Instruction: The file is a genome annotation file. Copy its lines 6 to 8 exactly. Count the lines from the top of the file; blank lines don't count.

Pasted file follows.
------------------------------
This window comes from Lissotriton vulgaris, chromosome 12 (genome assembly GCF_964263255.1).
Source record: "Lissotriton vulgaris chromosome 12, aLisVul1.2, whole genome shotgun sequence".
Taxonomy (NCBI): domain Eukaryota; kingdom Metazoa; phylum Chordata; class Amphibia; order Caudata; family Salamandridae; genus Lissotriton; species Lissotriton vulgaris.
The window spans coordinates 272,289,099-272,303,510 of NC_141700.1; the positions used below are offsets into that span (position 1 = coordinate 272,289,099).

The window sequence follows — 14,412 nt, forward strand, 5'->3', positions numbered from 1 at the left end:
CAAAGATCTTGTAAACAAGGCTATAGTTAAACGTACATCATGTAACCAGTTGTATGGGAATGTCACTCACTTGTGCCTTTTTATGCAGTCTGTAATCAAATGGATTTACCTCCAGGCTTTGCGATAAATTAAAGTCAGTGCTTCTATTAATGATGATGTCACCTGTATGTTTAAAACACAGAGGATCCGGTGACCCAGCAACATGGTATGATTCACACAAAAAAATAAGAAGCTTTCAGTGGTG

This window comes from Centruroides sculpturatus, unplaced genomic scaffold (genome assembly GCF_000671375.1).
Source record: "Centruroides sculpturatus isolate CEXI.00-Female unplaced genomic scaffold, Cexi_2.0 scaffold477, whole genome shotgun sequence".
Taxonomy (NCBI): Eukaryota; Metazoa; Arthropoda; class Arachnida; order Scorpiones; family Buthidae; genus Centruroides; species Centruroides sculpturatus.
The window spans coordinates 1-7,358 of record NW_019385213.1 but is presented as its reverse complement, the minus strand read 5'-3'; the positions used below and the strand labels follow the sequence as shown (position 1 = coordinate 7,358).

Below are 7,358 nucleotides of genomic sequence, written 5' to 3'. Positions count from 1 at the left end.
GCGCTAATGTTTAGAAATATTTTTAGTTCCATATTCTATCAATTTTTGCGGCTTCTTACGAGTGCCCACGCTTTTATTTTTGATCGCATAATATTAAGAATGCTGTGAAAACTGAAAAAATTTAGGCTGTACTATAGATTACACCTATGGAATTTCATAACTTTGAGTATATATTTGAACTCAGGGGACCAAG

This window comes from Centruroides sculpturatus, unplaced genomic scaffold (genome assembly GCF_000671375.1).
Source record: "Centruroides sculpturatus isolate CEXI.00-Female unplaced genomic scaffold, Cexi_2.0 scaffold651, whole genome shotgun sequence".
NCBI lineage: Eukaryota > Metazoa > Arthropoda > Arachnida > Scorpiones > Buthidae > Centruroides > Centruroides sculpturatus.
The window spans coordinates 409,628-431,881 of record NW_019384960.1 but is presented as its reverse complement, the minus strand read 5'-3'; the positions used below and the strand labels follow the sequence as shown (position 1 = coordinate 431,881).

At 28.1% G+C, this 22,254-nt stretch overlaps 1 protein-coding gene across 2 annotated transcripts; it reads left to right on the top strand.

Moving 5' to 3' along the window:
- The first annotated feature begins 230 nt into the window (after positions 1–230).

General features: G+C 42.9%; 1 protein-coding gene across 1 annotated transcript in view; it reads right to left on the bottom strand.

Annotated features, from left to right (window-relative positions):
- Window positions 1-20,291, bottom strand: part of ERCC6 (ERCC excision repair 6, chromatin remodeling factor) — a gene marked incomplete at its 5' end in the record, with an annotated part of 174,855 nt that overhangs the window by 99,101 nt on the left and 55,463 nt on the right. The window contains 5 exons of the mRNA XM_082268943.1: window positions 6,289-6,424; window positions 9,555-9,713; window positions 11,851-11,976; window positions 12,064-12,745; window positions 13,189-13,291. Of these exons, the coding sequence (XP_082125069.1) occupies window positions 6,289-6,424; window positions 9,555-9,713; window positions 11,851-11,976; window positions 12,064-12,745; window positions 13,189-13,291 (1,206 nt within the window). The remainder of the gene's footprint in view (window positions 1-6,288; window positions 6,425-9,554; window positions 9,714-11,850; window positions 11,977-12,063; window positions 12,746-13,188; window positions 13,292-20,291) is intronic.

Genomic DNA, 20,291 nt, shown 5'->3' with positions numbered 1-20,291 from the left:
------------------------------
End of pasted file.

CAAAGATCTTGTAAACAAGGCTATAGTTAAACGTACATCATGTAACCAGTTGTATGGGAATGTCACTCACTTGTGCCTTTTTATGCAGTCTGTAATCAAATGGATTTACCTCCAGGCTTTGCGATAAATTAAAGTCAGTGCTTCTATTAATGATGATGTCACCTGTATGTTTAAAACACAGAGGATCCGGTGACCCAGCAACATGGTATGATTCACACAAAAAAATAAGAAGCTTTCAGTGGTG

This window comes from Centruroides sculpturatus, unplaced genomic scaffold (genome assembly GCF_000671375.1).
Source record: "Centruroides sculpturatus isolate CEXI.00-Female unplaced genomic scaffold, Cexi_2.0 scaffold477, whole genome shotgun sequence".